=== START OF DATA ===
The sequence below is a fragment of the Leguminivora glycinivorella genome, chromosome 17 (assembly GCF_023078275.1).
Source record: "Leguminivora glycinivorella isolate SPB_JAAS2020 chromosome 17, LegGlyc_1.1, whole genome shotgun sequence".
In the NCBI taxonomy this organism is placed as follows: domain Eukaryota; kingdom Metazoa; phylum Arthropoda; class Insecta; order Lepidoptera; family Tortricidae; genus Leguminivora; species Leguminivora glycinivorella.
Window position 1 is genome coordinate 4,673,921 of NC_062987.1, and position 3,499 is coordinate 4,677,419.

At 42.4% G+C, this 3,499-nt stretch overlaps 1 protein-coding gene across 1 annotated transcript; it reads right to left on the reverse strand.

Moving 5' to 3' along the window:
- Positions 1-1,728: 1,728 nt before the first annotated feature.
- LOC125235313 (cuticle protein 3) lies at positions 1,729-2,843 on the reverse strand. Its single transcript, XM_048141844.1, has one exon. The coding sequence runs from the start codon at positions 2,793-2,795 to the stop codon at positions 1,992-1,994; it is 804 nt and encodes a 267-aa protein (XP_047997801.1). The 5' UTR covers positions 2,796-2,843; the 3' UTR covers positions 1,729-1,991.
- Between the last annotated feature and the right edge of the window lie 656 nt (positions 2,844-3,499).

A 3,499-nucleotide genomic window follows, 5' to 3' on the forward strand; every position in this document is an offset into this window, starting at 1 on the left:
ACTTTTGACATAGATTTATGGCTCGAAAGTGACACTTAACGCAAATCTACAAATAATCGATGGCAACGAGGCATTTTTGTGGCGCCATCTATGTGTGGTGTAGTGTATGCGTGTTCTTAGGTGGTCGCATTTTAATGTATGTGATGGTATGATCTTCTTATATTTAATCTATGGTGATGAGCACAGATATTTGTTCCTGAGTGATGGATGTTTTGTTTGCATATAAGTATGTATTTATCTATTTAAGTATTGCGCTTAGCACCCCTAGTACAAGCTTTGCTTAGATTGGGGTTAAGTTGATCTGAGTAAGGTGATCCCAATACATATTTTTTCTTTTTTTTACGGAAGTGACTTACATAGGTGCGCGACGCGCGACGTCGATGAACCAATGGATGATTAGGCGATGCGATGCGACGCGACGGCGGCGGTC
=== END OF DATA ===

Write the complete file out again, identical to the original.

The sequence below is a fragment of the Leguminivora glycinivorella genome, chromosome 17 (assembly GCF_023078275.1).
Source record: "Leguminivora glycinivorella isolate SPB_JAAS2020 chromosome 17, LegGlyc_1.1, whole genome shotgun sequence".
In the NCBI taxonomy this organism is placed as follows: domain Eukaryota; kingdom Metazoa; phylum Arthropoda; class Insecta; order Lepidoptera; family Tortricidae; genus Leguminivora; species Leguminivora glycinivorella.
Window position 1 is genome coordinate 4,673,921 of NC_062987.1, and position 3,499 is coordinate 4,677,419.

At 42.4% G+C, this 3,499-nt stretch overlaps 1 protein-coding gene across 1 annotated transcript; it reads right to left on the reverse strand.

Moving 5' to 3' along the window:
- Positions 1-1,728: 1,728 nt before the first annotated feature.
- LOC125235313 (cuticle protein 3) lies at positions 1,729-2,843 on the reverse strand. Its single transcript, XM_048141844.1, has one exon. The coding sequence runs from the start codon at positions 2,793-2,795 to the stop codon at positions 1,992-1,994; it is 804 nt and encodes a 267-aa protein (XP_047997801.1). The 5' UTR covers positions 2,796-2,843; the 3' UTR covers positions 1,729-1,991.
- Between the last annotated feature and the right edge of the window lie 656 nt (positions 2,844-3,499).

A 3,499-nucleotide genomic window follows, 5' to 3' on the forward strand; every position in this document is an offset into this window, starting at 1 on the left:
ACTTTTGACATAGATTTATGGCTCGAAAGTGACACTTAACGCAAATCTACAAATAATCGATGGCAACGAGGCATTTTTGTGGCGCCATCTATGTGTGGTGTAGTGTATGCGTGTTCTTAGGTGGTCGCATTTTAATGTATGTGATGGTATGATCTTCTTATATTTAATCTATGGTGATGAGCACAGATATTTGTTCCTGAGTGATGGATGTTTTGTTTGCATATAAGTATGTATTTATCTATTTAAGTATTGCGCTTAGCACCCCTAGTACAAGCTTTGCTTAGATTGGGGTTAAGTTGATCTGAGTAAGGTGATCCCAATACATATTTTTTCTTTTTTTTACGGAAGTGACTTACATAGGTGCGCGACGCGCGACGTCGATGAACCAATGGATGATTAGGCGATGCGATGCGACGCGACGGCGGCGGTC